The most common use case for the Chameleon Mini is the cloning and storing of Mifare tag UIDs with the end goal of bypassing a target reader through emulation. Surprisingly, many systems in the wild do not employ any of the security features supported by the tag, which makes the device incredibly useful for a variety of engagement scenarios. Cloned tag data is stored on any of the Chameleon’s 8 card slots for easy recall and replay of UIDs, which is usually done in the field through the default standalone functions provided by the A and B buttons on the device.
The Chameleon RevG RDV2 by RFID Research Group make this workflow even easier via the Android App, providing push-button management of your device’s card slots directly without fiddling around with the tiny buttons and LEDs on the physical device (in fact, it can be hidden in your pocket for the entire process). The tags can be cloned, stored to, and recalled from the Android file system as well, extending the size of your digital key chain to thousands of UIDs. The app also allows the user to quickly configure a given slot for more advanced functionality, such as sniffing and reader modes. In this article, we will walk through the process of cloning a tag’s UID and configuring the function of the card slots on your Chameleon Mini RevG.
Cloning Tag UIDs to a Card Slot
From the Chameleon Android App by RRG, simply connect to you device via Bluetooth and navigate to the Home Screen of the UI. From here, you can quickly and easily toggle between the eight different card slots by swiping left or right of the section of the screen labeled “Current Slot Operation”. The current slot number is indicated by a red numeral in the upper right hand corner as well as a tray of small circles at the bottom of this section. To clone a target tag’s UID to your device, simply swipe to the desired slot number, place the card over the Chameleon’s antenna, and tap the button called “UID Clone”
When ever the device is set to this specific slot, your Chameleon Mini RevG RDV2 will emulate this unique tag ID in the presence of a card reader. By default, the Chameleon’s standalone mode is configured to cycle through the cards via the A and B buttons on the physical device – for more information about standalone mode functionality, read this article of the series.
Storing and Loading Tag Data from Android Device Memory
Beyond the eight card slots included in the Chameleon’s onboard memory, any tag UID or tag data currently stored to the device can be uploaded to the Android system’s storage drive and vis a versa. This extends the capabilities of the Chameleon Mini to provide an essentially limitless number of keys on demand. To save a UID via the app, simply Clone a tag following the last procedure and then tap the button labeled “Download Dump”. The tag’s UID as well as any other data you were able to scrape will now be accessible via the Dump screen of the UI.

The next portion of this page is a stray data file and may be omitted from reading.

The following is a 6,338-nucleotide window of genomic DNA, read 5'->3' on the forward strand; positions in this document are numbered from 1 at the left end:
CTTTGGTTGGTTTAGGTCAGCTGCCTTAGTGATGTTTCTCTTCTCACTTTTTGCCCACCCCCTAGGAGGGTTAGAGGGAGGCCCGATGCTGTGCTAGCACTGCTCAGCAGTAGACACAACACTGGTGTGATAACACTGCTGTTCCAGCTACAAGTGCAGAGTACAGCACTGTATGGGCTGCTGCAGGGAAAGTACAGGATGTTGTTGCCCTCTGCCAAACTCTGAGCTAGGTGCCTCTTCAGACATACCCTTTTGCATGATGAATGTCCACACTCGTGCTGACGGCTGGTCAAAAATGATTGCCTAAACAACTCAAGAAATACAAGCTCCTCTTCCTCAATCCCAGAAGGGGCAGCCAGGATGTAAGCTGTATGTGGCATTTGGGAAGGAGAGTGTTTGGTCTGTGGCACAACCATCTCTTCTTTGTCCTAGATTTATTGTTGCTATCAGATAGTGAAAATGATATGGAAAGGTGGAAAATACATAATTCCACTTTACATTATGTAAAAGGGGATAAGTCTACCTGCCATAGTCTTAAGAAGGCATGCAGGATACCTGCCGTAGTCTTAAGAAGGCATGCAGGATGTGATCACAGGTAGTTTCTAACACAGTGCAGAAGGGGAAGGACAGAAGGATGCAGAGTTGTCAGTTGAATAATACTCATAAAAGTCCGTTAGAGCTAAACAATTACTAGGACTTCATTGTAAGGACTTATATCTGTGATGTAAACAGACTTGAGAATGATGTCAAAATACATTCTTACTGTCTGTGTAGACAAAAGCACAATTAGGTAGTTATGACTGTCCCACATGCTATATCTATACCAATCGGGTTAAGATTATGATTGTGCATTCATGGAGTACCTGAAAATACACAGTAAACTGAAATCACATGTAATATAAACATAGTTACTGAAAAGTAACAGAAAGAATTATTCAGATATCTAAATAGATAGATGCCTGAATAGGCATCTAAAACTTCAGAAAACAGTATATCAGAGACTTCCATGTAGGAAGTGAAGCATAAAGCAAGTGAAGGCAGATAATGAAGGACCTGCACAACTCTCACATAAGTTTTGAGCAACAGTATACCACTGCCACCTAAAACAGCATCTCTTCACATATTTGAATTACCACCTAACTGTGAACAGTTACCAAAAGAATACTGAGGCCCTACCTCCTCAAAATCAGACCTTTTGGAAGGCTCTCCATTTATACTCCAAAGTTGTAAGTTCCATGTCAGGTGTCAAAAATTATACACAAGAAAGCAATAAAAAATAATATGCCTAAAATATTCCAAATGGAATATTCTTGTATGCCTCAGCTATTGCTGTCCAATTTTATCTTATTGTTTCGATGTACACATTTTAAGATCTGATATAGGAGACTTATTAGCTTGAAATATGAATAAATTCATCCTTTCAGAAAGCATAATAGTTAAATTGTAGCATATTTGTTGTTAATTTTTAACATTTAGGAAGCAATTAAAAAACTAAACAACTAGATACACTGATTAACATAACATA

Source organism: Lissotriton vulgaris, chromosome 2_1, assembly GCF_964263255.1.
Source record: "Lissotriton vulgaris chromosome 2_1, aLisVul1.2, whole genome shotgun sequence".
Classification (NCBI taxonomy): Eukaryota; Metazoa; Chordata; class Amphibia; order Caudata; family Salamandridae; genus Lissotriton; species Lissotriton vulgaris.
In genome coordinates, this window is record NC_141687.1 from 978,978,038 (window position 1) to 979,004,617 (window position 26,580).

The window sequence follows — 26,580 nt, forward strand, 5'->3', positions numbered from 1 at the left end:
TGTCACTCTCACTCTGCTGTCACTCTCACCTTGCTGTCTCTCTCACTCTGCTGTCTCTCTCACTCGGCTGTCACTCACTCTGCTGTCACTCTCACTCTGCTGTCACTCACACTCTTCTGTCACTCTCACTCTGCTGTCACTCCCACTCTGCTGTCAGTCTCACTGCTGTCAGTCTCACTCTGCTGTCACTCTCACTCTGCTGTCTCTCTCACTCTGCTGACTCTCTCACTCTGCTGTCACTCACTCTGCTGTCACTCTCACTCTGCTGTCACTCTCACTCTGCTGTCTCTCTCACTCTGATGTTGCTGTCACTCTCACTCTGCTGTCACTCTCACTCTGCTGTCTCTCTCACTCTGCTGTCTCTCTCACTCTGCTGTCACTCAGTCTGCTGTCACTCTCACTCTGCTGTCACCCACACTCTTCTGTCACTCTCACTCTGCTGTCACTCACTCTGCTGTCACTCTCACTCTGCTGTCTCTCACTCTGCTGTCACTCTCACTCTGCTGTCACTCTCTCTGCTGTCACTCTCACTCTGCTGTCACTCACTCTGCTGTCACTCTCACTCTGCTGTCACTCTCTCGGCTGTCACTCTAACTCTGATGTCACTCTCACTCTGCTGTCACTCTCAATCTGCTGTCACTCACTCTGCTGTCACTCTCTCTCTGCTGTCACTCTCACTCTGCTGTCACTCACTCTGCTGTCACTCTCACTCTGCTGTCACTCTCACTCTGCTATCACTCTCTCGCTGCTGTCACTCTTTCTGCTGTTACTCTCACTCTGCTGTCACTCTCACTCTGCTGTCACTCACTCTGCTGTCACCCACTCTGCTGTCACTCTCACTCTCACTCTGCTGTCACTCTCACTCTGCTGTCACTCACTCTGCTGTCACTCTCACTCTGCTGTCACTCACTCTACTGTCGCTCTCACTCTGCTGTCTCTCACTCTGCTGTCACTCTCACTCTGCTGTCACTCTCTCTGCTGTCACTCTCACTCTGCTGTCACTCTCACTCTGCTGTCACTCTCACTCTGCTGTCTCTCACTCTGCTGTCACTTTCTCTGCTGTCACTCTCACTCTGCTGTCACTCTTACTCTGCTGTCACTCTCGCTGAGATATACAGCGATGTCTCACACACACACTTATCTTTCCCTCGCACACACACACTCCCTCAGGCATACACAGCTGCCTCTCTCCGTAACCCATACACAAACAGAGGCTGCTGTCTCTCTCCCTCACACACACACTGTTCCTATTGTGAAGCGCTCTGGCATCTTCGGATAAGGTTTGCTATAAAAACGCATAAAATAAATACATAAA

You can also transfer tag dumps from the app to a card slot on your Chameleon by taping the button called “Upload Dump”. You can either select from internal or external, with the first loading up a menu of files currently saved to the app’s directory, and the second option allowing you to load dumps from other sources. The selected file dump file will be automatically stored to the designated slot of you device.
This is a very useful feature for transferring tag data between different software platforms when conducting more advanced research. Workflows that combine the Proxmark3 RDV4’s capabilities with the Chameleon for example, can now be done quickly and discreetly on your smartphone. For more information on Mifare cracking, check out this article in our PM3 knowledge base.
Programming Slot Functions
The primary operation performed by card slot on the Chameleon is the emulation of a particular tag type or protocol. This operation is automatically set to the appropriate selection required to emulate the tag that has just been cloned, and thus is not really useful in a lot of cases. However, this operation can be manually set by using the drop down menu labeled “Type” at the very top of the UI section called “Current Slot Operation” to access functionality other than mere tag emulation. This includes a couple of sniffing modes and mode that allows some advanced interaction with tag readers.
|NONE||Card slot has no function|
|MF_CLASSIC_1K||Emulate Mifare Classic 1K 4 Byte UID|
|MF_CLASSIC_1K_7B||Emulate Mifare Classic 1K 7 Byte UID|
|MF_CLASSIC_4K||Emulate Mifare Classic 4K 4 Byte UID|
|MF_CLASSIC_4K_7B||Emulate Mifare Classic 4K 7 Byte UID|
|MF_DETECTION_1K||Read Mifare Classic 1K|
|MF_DETECTION_4K||Read Mifare Classic 4K|
|ISO14443A_SNIFF||Sniff ISO14443A communication between a reader and a card|
|ISO14443A_READER||Emulate ISO14443A reader when communicating with a card|
|MF_ULTRALIGHT||Emulate Mifare Ultralight|
|MF_ULTRALIGHT_EV1_80B||Emulate Mifare Ultralight EV1 80 Byte UID|
|MF_ULTRALIGHT_EV1_164B||Emulate Mifare Ultralight EV1 164 Byte UID|
|ISO15693_SNIFF||Sniff ISO15693 communication between a reader and a card|
|TITAGITSTANDARD||Emulate TiTag Standard|
It is beyond the scope of this article to cover the the sniff and reader functions, as they are most useful in the context of more advanced attack techniques and research workflows. The reader function, for example, is an important part of the infamous MFKEY32 attack. Stay tuned for our upcoming demo of this Mifare hacking technique!
This of course only represents the most basic capabilities provided by the Chameleon Mini RevG RDV2. For more information on how to setup and use your Chameleon, make sure to check out the rest of the articles in this series. If you don’t already have one, visit Hacker Warehouse, the exclusive North American retailer of this and other awesome RFID devices from RRG. Until next time, keep it between the laws and between the LOLs.